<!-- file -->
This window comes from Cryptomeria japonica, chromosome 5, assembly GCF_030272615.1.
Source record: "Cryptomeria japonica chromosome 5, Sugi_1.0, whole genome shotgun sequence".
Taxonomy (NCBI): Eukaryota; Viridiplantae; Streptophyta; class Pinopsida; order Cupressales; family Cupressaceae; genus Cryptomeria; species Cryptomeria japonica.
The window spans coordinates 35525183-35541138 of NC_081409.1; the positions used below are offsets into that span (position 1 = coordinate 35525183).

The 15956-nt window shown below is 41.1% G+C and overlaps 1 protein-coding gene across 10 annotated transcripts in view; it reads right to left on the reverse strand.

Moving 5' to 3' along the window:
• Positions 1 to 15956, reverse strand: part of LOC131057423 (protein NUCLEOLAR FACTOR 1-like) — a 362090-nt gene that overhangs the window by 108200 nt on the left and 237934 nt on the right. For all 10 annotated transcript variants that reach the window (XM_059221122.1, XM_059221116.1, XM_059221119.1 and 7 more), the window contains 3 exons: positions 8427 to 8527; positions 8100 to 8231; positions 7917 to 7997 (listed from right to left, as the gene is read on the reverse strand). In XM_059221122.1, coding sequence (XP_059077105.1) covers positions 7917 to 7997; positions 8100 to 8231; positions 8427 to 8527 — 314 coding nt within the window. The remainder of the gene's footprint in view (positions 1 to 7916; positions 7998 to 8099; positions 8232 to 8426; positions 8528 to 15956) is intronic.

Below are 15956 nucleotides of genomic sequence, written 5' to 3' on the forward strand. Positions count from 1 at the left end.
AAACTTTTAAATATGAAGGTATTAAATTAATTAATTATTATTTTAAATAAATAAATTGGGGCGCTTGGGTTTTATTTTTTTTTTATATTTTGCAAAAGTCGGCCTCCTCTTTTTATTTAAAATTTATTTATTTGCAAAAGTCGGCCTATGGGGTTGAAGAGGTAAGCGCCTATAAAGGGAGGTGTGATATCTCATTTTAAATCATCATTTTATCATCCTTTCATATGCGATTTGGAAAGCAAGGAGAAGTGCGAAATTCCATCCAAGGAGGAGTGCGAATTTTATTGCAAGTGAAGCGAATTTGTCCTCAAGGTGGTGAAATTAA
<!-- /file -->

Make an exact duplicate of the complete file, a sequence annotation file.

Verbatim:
This window comes from Cryptomeria japonica, chromosome 5, assembly GCF_030272615.1.
Source record: "Cryptomeria japonica chromosome 5, Sugi_1.0, whole genome shotgun sequence".
Taxonomy (NCBI): Eukaryota; Viridiplantae; Streptophyta; class Pinopsida; order Cupressales; family Cupressaceae; genus Cryptomeria; species Cryptomeria japonica.
The window spans coordinates 35525183-35541138 of NC_081409.1; the positions used below are offsets into that span (position 1 = coordinate 35525183).

The 15956-nt window shown below is 41.1% G+C and overlaps 1 protein-coding gene across 10 annotated transcripts in view; it reads right to left on the reverse strand.

Moving 5' to 3' along the window:
• Positions 1 to 15956, reverse strand: part of LOC131057423 (protein NUCLEOLAR FACTOR 1-like) — a 362090-nt gene that overhangs the window by 108200 nt on the left and 237934 nt on the right. For all 10 annotated transcript variants that reach the window (XM_059221122.1, XM_059221116.1, XM_059221119.1 and 7 more), the window contains 3 exons: positions 8427 to 8527; positions 8100 to 8231; positions 7917 to 7997 (listed from right to left, as the gene is read on the reverse strand). In XM_059221122.1, coding sequence (XP_059077105.1) covers positions 7917 to 7997; positions 8100 to 8231; positions 8427 to 8527 — 314 coding nt within the window. The remainder of the gene's footprint in view (positions 1 to 7916; positions 7998 to 8099; positions 8232 to 8426; positions 8528 to 15956) is intronic.

Below are 15956 nucleotides of genomic sequence, written 5' to 3' on the forward strand. Positions count from 1 at the left end.
AAACTTTTAAATATGAAGGTATTAAATTAATTAATTATTATTTTAAATAAATAAATTGGGGCGCTTGGGTTTTATTTTTTTTTTATATTTTGCAAAAGTCGGCCTCCTCTTTTTATTTAAAATTTATTTATTTGCAAAAGTCGGCCTATGGGGTTGAAGAGGTAAGCGCCTATAAAGGGAGGTGTGATATCTCATTTTAAATCATCATTTTATCATCCTTTCATATGCGATTTGGAAAGCAAGGAGAAGTGCGAAATTCCATCCAAGGAGGAGTGCGAATTTTATTGCAAGTGAAGCGAATTTGTCCTCAAGGTGGTGAAATTAA